What does it mean to receive the Word in humility? To listen with humility, we must remember that we are coming to hear the Word of God, not just a pastor's sermon. Often, we may get hung up on superficial things that distract us. Perhaps we don't like a certain pastor's preaching style or some annoying mannerism. We must not let such personal issues derail our attention to the preaching of God's Word. When we listen with humility, we're more alert for the message of God than for flaws in the messenger or his delivery.
Not every word the preacher speaks will be divinely inspired by God. But if your pastor's sermons are based on the Bible, then you are hearing the Word of God. God is speaking, and He is speaking to you.
To receive the Word of God in humility also means to think about how it applies to us individually. With some issues, we may be tempted to think that the sermon doesn't have much to do with us. We may even pridefully think, "This sermon is for ______, not for me." But we need to humbly acknowledge that every sermon is for each of us.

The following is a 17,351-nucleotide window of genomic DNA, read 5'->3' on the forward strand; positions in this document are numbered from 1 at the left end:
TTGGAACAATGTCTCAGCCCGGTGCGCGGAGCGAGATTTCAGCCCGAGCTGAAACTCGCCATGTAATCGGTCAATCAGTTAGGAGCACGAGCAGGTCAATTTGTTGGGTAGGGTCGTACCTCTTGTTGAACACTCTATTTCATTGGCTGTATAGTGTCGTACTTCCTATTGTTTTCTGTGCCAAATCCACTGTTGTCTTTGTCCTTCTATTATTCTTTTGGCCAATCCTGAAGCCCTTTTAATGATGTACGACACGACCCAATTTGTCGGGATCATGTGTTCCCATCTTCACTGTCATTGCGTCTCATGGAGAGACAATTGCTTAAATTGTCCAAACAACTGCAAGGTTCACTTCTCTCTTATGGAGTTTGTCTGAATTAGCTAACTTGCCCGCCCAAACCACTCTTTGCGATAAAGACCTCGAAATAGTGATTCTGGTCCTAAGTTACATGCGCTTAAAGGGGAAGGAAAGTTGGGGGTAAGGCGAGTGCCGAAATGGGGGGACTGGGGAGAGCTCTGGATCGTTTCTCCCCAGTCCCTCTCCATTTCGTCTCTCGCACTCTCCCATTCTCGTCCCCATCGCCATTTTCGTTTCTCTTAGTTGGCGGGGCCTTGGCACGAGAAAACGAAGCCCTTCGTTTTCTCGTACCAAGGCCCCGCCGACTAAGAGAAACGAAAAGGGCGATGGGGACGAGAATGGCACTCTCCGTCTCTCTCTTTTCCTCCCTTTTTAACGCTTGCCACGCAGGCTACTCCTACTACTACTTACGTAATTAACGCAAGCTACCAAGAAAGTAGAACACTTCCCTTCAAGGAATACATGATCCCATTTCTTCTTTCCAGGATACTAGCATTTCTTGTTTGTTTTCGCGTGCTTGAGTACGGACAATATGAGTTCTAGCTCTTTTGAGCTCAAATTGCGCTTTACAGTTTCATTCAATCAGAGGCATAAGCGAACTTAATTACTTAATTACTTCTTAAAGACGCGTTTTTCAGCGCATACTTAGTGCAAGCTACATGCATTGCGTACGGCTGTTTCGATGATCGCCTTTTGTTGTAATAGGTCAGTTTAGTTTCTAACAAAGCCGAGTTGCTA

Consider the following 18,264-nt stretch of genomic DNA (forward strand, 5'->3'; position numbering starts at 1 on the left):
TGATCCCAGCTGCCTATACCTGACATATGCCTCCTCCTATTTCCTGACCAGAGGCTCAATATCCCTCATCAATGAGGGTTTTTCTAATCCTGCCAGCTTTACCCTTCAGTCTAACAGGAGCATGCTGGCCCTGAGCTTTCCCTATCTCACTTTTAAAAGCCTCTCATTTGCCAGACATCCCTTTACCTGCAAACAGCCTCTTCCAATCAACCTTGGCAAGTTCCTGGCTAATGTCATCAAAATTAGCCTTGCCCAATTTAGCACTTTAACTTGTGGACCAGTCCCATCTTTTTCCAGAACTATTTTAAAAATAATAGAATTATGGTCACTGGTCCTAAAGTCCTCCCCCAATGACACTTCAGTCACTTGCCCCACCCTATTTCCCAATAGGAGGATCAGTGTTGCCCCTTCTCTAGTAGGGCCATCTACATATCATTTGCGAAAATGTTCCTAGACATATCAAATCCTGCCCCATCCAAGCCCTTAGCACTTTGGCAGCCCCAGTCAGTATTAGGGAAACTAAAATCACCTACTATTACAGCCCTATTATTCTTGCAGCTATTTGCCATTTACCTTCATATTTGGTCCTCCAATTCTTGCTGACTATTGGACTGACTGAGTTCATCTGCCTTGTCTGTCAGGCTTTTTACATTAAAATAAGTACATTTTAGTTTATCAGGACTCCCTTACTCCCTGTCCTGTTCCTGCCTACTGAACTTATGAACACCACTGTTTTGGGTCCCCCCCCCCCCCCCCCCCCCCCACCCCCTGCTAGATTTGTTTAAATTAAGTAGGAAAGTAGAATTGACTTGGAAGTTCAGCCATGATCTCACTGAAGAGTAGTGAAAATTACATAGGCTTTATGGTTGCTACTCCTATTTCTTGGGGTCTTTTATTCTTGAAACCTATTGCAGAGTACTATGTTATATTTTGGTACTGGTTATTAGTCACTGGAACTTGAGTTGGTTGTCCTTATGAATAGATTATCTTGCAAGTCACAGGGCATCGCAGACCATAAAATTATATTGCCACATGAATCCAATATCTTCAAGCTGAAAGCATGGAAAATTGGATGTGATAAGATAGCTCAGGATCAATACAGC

This is even true for topics and passages we've heard preached many times and assume that we know well. Instead of thinking, I know this already, we need to ask the Lord to give us deeper insight and fresh ideas about how to apply familiar truths to our lives. Because every verse used in the sermon was inspired by God (see 2 Tim. 3:16), we should assume that there is some way to apply it to our lives.
The Apostle Paul was exhilarated by how the people of Thessalonica responded to his preaching. "And we also thank God continually because, when you received the Word of God, which you heard from us, you accepted it not as the word of men, but as it actually is, the Word of God, which is at work in you who believe" (1 Thess. 2:13). These people heard what Paul preached and said to themselves, God is speaking to me.